Missed Opportunities

It is May 26, 1993. The Supreme Court has just restored Mian Nawaz Sharif as PM of Pakistan. On the hill a lonely (and suddenly beleaguered) President waits with apprehension about his former protege’s next move. Ms. Benazir Bhutto similarly waits anxiously with her worry beads. If Mian Nawaz Sharif should choose to go to the President and make up as any politician in his place would have done in similar circumstances, showing magnanimity in victory, the game is over for her for some time. On the outside chance that the PM expands on his confrontation, there is hope yet. Riding the crest of success, Mian Sahib chooses the path of confrontation and thus takes the “laurels from his (own) brow and casts them into the dust”, to quote Churchill about Wavell after his defeat at the hands of Rommel in the desert. Next, having formed the Government after the 1993 elections and thus displaying its coalition majority, the PPP shows signs of political accommodation over the election of a compromise President, maybe even someone like Senator Sartaj Aziz from the PML(N). Again Mian Sahib’s hawks prevail, the PML(N) stands firm about a PML(N) President of their choice, seesawing between Gohar Ayub and Wasim Sajjad. Net result, PPP goes for its own candidate and we see the non-controversial and generally liked PPP stalwart Farooq Khan Leghari elected as President. Third flashback, President Leghari immediately resigns from the PPP in an effort to display genuine neutrality in his new role as President and journeys to Lahore, inviting Mian Sahib to tea in the Punjab Governor’s House and if not, requests to go over himself to Mian Sahib’s house in Model Town to call on the Leader of the Opposition, in fact leaning over backwards beyond the limits of protocol. Peevishness persists and discourtesy aside, the meeting has not yet materialised, two years later. In Mian Sahib’s political history, the field is strewn with missed opportunities, so many and so crucial that it would require much more than one single article to recount them. Teflon-like hide aside, one cannot keep on passing the buck to his Advisors.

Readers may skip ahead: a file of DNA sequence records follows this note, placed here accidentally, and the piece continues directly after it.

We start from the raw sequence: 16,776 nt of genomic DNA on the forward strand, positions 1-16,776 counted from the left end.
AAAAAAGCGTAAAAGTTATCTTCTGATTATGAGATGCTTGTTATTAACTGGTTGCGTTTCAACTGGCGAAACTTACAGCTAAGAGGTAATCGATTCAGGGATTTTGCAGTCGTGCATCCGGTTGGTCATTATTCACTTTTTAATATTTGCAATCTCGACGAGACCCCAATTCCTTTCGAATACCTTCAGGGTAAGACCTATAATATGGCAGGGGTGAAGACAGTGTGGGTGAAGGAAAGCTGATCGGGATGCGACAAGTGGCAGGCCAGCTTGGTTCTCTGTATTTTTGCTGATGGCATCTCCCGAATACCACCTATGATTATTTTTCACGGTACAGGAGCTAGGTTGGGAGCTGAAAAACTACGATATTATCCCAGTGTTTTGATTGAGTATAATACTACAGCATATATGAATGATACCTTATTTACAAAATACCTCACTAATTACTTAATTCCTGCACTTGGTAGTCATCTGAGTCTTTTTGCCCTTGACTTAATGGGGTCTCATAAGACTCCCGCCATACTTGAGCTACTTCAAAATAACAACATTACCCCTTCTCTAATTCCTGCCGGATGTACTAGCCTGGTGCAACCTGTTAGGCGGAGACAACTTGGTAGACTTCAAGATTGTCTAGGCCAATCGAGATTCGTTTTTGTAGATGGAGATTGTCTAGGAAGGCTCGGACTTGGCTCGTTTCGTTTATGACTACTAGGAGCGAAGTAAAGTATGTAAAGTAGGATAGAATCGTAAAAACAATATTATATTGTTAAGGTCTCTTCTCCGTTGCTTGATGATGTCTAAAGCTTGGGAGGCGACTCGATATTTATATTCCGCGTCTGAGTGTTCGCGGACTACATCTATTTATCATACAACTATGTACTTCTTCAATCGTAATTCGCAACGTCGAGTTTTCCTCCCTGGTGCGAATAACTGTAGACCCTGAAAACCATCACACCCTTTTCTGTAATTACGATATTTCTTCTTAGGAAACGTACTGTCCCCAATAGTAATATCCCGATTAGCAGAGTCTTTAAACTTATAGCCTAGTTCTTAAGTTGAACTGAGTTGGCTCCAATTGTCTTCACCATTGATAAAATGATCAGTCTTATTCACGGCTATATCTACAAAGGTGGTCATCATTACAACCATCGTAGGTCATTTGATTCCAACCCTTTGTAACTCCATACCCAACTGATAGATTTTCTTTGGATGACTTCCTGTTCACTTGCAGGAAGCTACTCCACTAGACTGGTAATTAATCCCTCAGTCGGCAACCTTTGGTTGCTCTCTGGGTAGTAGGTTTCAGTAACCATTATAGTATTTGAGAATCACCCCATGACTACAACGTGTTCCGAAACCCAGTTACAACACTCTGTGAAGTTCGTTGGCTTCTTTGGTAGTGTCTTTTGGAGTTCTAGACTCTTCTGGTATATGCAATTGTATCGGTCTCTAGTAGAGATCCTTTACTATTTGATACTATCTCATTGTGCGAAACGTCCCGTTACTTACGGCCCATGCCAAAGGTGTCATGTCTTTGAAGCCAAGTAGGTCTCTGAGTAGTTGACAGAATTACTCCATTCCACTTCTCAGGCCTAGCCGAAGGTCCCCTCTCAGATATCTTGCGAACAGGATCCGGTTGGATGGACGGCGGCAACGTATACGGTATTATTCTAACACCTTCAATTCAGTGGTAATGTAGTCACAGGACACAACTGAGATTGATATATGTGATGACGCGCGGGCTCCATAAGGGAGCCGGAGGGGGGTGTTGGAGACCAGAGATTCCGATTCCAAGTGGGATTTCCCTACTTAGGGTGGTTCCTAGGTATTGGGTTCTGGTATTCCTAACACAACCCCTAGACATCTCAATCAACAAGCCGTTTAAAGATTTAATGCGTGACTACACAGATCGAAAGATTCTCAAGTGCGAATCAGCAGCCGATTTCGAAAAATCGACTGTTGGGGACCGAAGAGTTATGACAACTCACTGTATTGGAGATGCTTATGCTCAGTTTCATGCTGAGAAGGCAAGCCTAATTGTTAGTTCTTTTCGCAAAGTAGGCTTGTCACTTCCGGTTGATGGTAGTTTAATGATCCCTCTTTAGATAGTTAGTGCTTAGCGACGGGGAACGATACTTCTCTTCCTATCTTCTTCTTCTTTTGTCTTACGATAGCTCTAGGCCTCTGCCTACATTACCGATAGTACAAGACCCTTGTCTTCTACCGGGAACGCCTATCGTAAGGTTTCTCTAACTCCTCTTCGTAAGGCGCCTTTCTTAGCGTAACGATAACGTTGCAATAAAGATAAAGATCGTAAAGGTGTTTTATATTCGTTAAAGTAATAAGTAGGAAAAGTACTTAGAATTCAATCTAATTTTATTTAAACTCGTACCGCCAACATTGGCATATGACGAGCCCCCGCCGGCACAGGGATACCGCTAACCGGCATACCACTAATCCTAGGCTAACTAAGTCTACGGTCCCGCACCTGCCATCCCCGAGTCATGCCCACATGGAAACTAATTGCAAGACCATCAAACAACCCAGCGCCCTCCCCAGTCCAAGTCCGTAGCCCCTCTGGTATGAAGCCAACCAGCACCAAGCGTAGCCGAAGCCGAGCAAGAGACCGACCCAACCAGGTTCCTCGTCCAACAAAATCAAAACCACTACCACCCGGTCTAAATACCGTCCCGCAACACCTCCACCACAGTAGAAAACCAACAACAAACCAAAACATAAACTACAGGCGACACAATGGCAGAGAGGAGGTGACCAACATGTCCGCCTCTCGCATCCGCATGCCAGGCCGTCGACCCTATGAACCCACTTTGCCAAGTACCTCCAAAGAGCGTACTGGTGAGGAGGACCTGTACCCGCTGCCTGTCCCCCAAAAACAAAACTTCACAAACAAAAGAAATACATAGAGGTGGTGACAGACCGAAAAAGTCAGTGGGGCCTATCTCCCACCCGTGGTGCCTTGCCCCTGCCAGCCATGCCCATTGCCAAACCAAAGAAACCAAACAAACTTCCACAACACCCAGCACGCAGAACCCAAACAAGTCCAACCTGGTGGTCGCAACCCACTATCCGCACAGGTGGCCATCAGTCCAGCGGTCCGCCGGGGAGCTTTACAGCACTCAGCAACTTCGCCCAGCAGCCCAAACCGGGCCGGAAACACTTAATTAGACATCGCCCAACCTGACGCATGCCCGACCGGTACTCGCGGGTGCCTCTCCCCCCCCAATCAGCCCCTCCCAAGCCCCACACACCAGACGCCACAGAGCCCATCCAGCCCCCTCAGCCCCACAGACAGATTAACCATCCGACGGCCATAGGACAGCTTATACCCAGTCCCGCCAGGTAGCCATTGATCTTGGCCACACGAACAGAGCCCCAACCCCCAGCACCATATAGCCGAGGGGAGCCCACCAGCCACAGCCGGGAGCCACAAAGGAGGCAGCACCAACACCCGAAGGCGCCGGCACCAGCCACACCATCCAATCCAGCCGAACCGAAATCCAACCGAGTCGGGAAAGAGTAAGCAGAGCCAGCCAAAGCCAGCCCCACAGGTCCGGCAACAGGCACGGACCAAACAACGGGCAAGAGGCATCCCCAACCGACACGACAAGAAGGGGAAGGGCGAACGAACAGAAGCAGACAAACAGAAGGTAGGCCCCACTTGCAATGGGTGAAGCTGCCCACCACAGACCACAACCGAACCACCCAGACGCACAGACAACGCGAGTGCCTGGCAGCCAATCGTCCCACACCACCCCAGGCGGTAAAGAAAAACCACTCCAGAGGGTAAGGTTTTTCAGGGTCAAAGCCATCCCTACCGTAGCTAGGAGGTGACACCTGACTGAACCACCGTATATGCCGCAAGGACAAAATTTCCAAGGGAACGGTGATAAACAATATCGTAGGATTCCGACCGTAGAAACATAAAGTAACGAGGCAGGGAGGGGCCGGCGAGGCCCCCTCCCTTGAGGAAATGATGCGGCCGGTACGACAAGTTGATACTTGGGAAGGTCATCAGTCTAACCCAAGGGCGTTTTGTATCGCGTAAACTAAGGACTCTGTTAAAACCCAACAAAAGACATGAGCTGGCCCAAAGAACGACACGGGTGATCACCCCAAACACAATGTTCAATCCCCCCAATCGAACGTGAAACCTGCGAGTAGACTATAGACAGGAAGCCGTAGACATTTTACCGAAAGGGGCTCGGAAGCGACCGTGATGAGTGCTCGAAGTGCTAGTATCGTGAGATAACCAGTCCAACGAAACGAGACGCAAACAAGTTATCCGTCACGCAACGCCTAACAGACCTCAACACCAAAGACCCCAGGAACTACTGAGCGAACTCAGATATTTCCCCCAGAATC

Given the present Karachi situation and the grave danger that it poses to the existence of the country, the Leader of the Opposition has taken the initiative and called a Conference of all parties on Karachi. Given the foot-dragging of the PPP regime as far as negotiations with MQM are concerned, this is indeed a most welcome proposal to draw the MQM(A) back into the national mainstream. One should take the analogy of the ultimate symbol of terrorism, the air hijacker. Does one stop talking to the hijacker or does one immediately start talking to him in order to gain time and wear down his demands? While labelling MQM as terrorists may be a moot point in a city full of terrorist groups of various ilk and creed, the PPP should certainly not stop talking with the majority party in Sindh’s urban areas. To circumvent PPP’s obduracy on this issue, Mian Sahib took a political lead of great significance by calling this Conference and then proceeded to shoot himself in the foot by refusing to invite PPP.